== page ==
Taking the interannual difference between successive september NSIDC extents and plotting together with the cumulative sum of the differences shows that the period where declines in extent outweighed recovery started in the mid 1990s.

However Lindsay & Zhang put forward a theory that this period of decline after the mid 1990s was due to a three stage process.

With the trigger, after decades of early thinning, being the PDO and AO indices, and ice albedo feedback taking hold thereafter.

I've argued recently that we're at an inflection in winter volume because first year ice growth is taking over from multi-year ice volume loss. If I am correct the reultant steadying of winter and summer volume loss is bound to be misdiagnosed as being due to the AMO going negative. Ho hum. :)

Steve Bloom

"I've argued recently that we're at an inflection in winter volume because first year ice growth is taking over from multi-year ice volume loss."

There's been a long-standing argument that some degree of inflection in loss is to be expected simply because ice at higher latitudes is easier to form and harder to melt. Given that the mobility of sea ice points to the inevitability of big multi-year losses once substantial ice-free areas encroached on the central basin, your formulation seems to be a different way of saying the same thing.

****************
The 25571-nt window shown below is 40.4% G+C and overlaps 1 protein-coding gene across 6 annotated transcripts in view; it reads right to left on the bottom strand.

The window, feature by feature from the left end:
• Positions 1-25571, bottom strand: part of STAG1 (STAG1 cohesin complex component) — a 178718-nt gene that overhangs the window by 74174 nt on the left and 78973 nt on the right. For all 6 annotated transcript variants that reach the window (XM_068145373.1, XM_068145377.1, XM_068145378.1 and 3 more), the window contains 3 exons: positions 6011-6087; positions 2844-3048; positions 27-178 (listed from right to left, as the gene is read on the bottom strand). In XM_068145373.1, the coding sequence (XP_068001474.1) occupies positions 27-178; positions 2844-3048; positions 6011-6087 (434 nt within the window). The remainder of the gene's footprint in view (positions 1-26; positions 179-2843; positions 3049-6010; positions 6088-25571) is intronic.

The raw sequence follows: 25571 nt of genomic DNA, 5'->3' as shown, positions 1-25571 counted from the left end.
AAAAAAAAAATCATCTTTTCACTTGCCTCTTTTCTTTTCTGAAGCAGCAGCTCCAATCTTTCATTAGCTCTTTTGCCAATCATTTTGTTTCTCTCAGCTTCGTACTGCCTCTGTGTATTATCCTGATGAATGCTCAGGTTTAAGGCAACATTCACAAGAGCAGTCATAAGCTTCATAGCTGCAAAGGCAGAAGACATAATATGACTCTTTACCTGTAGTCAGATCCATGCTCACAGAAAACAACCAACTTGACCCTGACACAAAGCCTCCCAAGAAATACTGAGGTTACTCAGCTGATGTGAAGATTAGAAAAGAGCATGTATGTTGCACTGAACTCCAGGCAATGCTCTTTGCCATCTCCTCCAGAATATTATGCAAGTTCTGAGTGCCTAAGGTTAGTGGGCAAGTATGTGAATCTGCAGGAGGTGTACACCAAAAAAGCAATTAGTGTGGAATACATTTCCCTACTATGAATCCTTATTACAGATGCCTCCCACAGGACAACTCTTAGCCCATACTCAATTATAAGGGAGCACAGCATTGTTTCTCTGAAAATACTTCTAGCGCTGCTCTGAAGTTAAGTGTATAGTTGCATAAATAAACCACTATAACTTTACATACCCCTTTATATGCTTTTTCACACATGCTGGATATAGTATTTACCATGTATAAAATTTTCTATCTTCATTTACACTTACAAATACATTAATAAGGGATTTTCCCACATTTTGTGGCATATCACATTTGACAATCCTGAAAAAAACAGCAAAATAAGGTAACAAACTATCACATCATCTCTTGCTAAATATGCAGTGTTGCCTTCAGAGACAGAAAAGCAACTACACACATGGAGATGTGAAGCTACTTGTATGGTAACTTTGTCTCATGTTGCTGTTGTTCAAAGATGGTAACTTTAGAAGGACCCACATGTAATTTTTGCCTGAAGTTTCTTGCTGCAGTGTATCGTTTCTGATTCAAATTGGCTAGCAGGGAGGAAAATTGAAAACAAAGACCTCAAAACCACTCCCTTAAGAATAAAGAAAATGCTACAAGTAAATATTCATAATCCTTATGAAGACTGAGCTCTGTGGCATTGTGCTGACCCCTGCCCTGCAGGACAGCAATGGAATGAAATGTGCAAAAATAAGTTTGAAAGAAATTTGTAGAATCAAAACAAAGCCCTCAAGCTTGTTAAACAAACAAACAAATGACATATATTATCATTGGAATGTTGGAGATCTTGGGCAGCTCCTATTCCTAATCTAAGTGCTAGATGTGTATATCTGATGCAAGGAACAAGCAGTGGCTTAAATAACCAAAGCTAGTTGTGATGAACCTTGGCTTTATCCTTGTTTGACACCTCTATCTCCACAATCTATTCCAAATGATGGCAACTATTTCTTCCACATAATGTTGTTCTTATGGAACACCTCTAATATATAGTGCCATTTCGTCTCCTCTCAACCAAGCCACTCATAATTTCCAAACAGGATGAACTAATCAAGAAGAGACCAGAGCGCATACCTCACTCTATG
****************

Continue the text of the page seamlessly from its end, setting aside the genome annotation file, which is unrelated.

Chris Reynolds


Basically it's because first year ice can reform quickly in the winter, whereas it takes years for MYI (multi-year ice) to 'bounce back' from losses.

Recent PIOMAS maximum volumes have been about the volume one would expect for a pack with an average thickness of around 2m. I think the previous volume loss trend, which was due to loss of MYI volume, has come to an end. We now have a pack with a residual of MYI that is mainly first year ice. Winter volume losses will level out, summer volume loss, and hence extent/area losses will level out too, I suspect.